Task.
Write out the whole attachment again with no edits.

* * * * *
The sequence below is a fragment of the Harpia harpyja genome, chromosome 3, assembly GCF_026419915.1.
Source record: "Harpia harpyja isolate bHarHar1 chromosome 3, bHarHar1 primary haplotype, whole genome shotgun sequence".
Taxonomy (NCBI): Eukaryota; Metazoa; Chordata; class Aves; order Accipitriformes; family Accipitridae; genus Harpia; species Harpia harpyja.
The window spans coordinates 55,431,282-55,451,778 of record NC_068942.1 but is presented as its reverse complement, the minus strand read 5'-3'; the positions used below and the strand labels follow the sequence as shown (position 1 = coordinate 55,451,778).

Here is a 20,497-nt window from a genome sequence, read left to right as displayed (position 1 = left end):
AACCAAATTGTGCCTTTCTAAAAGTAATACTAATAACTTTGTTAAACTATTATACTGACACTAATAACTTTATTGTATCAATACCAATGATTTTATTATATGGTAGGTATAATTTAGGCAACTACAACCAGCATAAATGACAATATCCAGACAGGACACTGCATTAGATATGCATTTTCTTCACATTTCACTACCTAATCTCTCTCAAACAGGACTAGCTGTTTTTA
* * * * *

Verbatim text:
The sequence below is a fragment of the Harpia harpyja genome, chromosome 3, assembly GCF_026419915.1.
Source record: "Harpia harpyja isolate bHarHar1 chromosome 3, bHarHar1 primary haplotype, whole genome shotgun sequence".
Taxonomy (NCBI): Eukaryota; Metazoa; Chordata; class Aves; order Accipitriformes; family Accipitridae; genus Harpia; species Harpia harpyja.
The window spans coordinates 55,431,282-55,451,778 of record NC_068942.1 but is presented as its reverse complement, the minus strand read 5'-3'; the positions used below and the strand labels follow the sequence as shown (position 1 = coordinate 55,451,778).

Here is a 20,497-nt window from a genome sequence, read left to right as displayed (position 1 = left end):
AACCAAATTGTGCCTTTCTAAAAGTAATACTAATAACTTTGTTAAACTATTATACTGACACTAATAACTTTATTGTATCAATACCAATGATTTTATTATATGGTAGGTATAATTTAGGCAACTACAACCAGCATAAATGACAATATCCAGACAGGACACTGCATTAGATATGCATTTTCTTCACATTTCACTACCTAATCTCTCTCAAACAGGACTAGCTGTTTTTA